Multi-tasking Self-management With a partner, find all of the information you can about a complicated process involving a type of media (e.g., editing on the camcorder, throwing a pot). Then create a "How To" media piece (e.g., video, audio recording, song, newspaper article, instructional pamphlet) that explains this process. You have 20 minutes.
Engagement with voluntary counseling and testing (VCT) and peer support Self-management, Self awareness, Social awareness Visualization Part 1. Suppose you had unprotected sex. Construct a timeline of events. Beneath each event, write how you would feel at each point.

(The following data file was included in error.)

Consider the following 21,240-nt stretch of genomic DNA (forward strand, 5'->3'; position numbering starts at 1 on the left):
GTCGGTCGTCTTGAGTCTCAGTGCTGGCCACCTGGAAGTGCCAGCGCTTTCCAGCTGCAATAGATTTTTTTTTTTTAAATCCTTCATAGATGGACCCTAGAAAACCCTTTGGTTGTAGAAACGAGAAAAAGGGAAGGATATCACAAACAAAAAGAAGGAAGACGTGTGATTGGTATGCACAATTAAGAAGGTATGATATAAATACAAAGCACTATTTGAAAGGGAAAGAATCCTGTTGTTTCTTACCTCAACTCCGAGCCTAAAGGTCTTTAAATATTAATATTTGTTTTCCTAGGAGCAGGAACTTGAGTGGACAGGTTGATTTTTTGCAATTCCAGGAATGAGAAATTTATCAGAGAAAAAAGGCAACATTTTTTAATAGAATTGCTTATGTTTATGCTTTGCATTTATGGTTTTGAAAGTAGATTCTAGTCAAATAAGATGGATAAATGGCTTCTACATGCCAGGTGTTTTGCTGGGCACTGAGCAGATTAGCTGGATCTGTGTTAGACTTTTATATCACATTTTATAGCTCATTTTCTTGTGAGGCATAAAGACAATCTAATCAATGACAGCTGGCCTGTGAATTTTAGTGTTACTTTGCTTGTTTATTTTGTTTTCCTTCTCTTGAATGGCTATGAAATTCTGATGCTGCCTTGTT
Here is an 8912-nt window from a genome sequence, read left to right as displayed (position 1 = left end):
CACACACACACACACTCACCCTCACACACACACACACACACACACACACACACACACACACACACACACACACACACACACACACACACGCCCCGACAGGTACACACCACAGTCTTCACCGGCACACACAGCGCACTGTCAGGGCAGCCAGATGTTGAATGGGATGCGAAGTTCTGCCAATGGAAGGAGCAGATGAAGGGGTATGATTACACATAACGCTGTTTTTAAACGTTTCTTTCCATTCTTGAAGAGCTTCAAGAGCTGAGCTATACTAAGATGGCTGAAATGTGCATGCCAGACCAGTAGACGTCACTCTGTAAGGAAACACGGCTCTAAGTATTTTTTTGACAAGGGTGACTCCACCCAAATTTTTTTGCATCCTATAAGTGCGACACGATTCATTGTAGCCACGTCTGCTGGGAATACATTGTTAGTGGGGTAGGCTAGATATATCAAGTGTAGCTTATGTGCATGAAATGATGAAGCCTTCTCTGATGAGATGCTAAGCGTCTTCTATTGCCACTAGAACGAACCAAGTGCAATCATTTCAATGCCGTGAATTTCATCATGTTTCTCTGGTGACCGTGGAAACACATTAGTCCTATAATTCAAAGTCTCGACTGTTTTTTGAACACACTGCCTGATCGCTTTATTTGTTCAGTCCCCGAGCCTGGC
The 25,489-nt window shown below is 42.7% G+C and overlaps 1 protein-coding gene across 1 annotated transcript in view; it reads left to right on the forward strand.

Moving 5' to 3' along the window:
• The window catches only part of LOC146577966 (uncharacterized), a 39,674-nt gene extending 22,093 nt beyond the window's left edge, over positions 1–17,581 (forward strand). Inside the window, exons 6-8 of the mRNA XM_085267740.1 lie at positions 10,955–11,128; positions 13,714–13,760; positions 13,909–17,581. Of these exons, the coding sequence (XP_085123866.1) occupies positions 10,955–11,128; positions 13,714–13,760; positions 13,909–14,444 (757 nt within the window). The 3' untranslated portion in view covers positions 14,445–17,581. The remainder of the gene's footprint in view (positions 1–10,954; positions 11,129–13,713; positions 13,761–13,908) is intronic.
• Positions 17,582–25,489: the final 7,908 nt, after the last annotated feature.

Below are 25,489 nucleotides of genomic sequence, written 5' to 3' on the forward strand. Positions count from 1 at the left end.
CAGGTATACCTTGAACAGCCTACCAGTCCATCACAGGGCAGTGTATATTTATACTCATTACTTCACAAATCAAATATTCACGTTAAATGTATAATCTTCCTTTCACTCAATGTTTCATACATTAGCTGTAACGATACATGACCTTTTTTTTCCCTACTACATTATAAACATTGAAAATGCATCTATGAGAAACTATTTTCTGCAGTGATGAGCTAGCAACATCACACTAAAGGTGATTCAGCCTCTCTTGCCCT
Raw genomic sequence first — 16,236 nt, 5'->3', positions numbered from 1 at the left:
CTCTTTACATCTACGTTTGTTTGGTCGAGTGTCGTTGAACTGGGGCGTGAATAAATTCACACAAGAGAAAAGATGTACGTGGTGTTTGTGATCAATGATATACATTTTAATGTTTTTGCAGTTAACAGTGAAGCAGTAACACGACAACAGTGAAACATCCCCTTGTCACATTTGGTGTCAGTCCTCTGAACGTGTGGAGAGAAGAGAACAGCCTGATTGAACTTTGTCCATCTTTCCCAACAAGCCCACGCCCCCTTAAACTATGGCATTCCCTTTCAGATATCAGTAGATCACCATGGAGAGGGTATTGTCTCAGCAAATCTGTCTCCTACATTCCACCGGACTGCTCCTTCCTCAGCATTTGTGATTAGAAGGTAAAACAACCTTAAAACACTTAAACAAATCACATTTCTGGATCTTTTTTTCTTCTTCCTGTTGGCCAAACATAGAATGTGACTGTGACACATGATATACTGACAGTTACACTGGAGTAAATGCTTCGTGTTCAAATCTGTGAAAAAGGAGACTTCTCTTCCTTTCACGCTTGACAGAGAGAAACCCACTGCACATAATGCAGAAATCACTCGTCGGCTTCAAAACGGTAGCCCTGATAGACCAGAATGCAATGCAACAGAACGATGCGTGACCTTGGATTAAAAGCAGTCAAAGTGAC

Self-management, Self awareness, Social awareness Collective Intelligence Part 2. Present your timeline to a partner, discussing your choices and feelings. Then explore together different types of support you might appreciate, such as a conversation, an informational website, a hug, a clinic visit, etc. Beneath each event and emotion, write the support that would be most helpful at that point.
Responsible decision-making Distributed cognition, Judgment Conduct research (Internet, books, newspapers, etc) on the prevalence of VCT, locations of nearby service providers, the benefits and challenges (such as lack of access, stigma) of VCT, and other communities' ways of responding to these challenges. Summarize your findings in a table, written article, or informational video or podcast.